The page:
In the 1980s and into the 90s, Takamba rose to prominence. Empowered by newly amplified instruments, griots toured throughout Mali and Niger and takamba music and its ghostly dance became a signature of the Sahel. And then came the guitar. Circulating in the underground cassette trade, the revolutionary anthems and homesick ballads spread across the diaspora – first as strictly revolutionary discourse but soon becoming expression of popular culture. By the late 90s, guitar music found itself in respectable company, in weddings, political campaigns, and even state sponsored soirees. Takamba drifted out of fashion, retreating to its home in Gao and the sleepy Songhoi villages alongside the lazy river.

Takamba (previously), with the raw shrill guitar and the clattering percussion, continues to be played today. But most often, today’s experience is through the format of the cassette and the hundreds of sessions, recorded years ago, dubbed and re-dubbed, in disintegrating reproduction. The slightly muddied sound and persistent hush of white noise, temper the clatter and crash and buzz – defining a new signature – the Takamba cassette. The old ghosts dance under the stars, blaring out of a boombox of the shopkeeper, shaking the dying embers of that third and final tea, as the town drifts off into sleep.

Super Onze de Gao * was, and is, a Takamba super group (more info here). One of the most prolific Takamba outfits, its membership has including stars such as Douma Maiga and Yehia Samaké. One of the highlights found in the market, a cassette recorded sometime in the early 90s, has recently been pressed into vinyl. As the group never had released an official cassette, we indulged in a bit of creative indulgence to re-envision what such a release may have looked like, with screen printed covers featuring hand-drawn artwork – as the session plays with that slight background hiss of the tape, a tribute to the cassette. Available in 500 limited edition vinyl at the Sahel Sounds shop (or your local record retailer) and bandcamp.

*Super Onze is also the name of the Brazilian-dubbed version of Japanese anime show based on a Nintendo DS game Inazuma Eleven, owing to some confusion on Google.

the reuse of old objects

Radio Hanna Broadcast

Radio Hanna is housed in an old dilapidated cinema in Gao, Mali. Vestiges of the movie theater remain: rusted seats on the balcony and a giant projection screen — flanked by piles of wood, wandering goats, and a woman pounding a mortar and pestle. Families rent the various rooms in what otherwise seems to be a massive brick courtyard. Radio Hanna’s office is up some crumbling stairs in the former projection booth.

Takamba is the music of Gao. Nowhere else does the droning terhardent and clash of the calabash dominate the frequencies. Muffled by the hiss of old cassettes and the crackle of radio, the music is interspersed with the layering of vocal shout outs — the original griot shouting praises for long vanished patrons, and Radio Hanna’s MC with his secondary announcements layered on top of the old takamba, another message relayed on an old vehicle.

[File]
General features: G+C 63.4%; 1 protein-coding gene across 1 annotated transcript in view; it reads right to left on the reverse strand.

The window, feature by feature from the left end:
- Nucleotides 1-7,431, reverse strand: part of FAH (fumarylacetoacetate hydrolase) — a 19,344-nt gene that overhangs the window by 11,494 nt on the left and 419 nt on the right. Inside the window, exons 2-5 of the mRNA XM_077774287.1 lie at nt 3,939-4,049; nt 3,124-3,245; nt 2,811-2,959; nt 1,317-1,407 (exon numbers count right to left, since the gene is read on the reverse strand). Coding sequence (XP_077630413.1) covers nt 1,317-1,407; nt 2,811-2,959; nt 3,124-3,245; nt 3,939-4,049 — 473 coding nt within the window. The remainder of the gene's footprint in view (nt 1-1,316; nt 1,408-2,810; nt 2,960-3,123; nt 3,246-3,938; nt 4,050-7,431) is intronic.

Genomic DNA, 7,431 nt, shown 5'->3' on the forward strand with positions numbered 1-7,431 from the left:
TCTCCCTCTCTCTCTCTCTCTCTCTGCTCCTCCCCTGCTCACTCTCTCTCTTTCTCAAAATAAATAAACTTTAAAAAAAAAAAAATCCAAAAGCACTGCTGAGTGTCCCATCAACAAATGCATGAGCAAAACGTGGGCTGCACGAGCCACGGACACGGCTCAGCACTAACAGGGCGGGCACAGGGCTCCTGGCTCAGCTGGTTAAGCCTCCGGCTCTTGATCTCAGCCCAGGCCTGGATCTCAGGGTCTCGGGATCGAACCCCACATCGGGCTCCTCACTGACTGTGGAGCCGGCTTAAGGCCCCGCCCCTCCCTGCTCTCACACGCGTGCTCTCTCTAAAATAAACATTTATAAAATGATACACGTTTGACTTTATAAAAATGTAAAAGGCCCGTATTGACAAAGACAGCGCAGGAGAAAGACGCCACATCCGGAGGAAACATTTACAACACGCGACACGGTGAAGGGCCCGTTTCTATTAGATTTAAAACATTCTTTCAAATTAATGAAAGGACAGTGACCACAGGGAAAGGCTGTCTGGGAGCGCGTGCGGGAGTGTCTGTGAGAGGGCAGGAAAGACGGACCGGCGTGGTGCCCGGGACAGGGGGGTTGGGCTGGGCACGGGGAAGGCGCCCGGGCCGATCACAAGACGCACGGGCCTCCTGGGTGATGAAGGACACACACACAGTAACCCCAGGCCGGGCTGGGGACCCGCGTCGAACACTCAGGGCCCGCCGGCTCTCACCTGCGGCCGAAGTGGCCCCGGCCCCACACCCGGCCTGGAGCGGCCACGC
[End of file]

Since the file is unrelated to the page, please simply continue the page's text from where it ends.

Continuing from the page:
takamba

Agali Ag Amoumine see previously, with an album recorded by sahelsounds in 2009 — a raw session of hypnotic takamba, the traditional tuareg and sonrai music: Agali on the electrified tehardent accompanied by Alhassane Maiga on calabash. Originally distributed by cassette and cellphones, now with an official vinyl/bandcamp release!

give up the goods (just step)

Takamba is a place. It’s also a slow ghostly dance, a distinctive staggered rhythm clapped on a calabash, and a gritty distorted terhardent. “Ali” Ag Amoumine doesn’t live in Takamba, but 250 kilometers up river in Timbouctou. He’s also not Sonrai, the ethnicity credited with the creation of Takamba, though he’ll remind you that the music is something that unites the Tuareg with the former.

In 2009 I recorded a session with Ali — like most of the cassettes, he began the recording with a description of the date and the people present. There were also these continuous shout outs throughout the session, as well as “New York” (regretfully forgetting the QB). I transferred the session to a CD that I left with Ali. Returning in 2011, Ali informs me that the cassette is quite popular now. He has taken it to the local radio station, and it is regularly broadcast, and found on memory cards from here to Kidal, and probably into Niger. Just to be sure, I asked some cassette sellers if they had heard the “New York Timbouctou Takamba cassette.” They nodded.

Ali plays a lot of takamba standards, but he wrote this one. Hali Diallo is the name of a Pulaar woman from Badi-Hausa, a village near Ansongo, Mali. He composed the song for her during a celebration in Niamey, Niger in 1992. “She’s a grand patron, she bought us a lot of stuff. She gave us loads of money, new bazzin, furniture — she took everything in the house and gave it to us. We had to load up a truck to drive it all back to Timbouctou!” Helpful tips if you want to be immortalized in song.

Agali Ag Amoumine – Hali Diallo, 2011